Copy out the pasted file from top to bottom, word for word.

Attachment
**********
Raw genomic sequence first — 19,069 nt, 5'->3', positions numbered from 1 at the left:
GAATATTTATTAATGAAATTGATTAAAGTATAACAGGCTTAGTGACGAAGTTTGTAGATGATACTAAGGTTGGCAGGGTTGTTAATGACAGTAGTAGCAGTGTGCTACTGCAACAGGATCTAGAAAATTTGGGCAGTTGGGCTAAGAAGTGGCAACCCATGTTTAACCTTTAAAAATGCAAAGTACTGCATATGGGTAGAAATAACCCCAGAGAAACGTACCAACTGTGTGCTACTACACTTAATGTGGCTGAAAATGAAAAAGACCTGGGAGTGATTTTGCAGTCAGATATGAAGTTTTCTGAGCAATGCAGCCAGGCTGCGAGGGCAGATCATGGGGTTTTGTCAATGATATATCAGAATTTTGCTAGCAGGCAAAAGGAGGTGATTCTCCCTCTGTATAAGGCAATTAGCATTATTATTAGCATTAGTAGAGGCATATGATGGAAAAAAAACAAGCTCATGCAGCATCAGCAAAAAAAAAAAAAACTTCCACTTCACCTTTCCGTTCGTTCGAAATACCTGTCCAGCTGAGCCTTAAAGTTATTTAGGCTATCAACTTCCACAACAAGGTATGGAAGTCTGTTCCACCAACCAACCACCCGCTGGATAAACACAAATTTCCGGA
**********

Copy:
Raw genomic sequence first — 19,069 nt, 5'->3', positions numbered from 1 at the left:
GAATATTTATTAATGAAATTGATTAAAGTATAACAGGCTTAGTGACGAAGTTTGTAGATGATACTAAGGTTGGCAGGGTTGTTAATGACAGTAGTAGCAGTGTGCTACTGCAACAGGATCTAGAAAATTTGGGCAGTTGGGCTAAGAAGTGGCAACCCATGTTTAACCTTTAAAAATGCAAAGTACTGCATATGGGTAGAAATAACCCCAGAGAAACGTACCAACTGTGTGCTACTACACTTAATGTGGCTGAAAATGAAAAAGACCTGGGAGTGATTTTGCAGTCAGATATGAAGTTTTCTGAGCAATGCAGCCAGGCTGCGAGGGCAGATCATGGGGTTTTGTCAATGATATATCAGAATTTTGCTAGCAGGCAAAAGGAGGTGATTCTCCCTCTGTATAAGGCAATTAGCATTATTATTAGCATTAGTAGAGGCATATGATGGAAAAAAAACAAGCTCATGCAGCATCAGCAAAAAAAAAAAAAACTTCCACTTCACCTTTCCGTTCGTTCGAAATACCTGTCCAGCTGAGCCTTAAAGTTATTTAGGCTATCAACTTCCACAACAAGGTATGGAAGTCTGTTCCACCAACCAACCACCCGCTGGATAAACACAAATTTCCGGA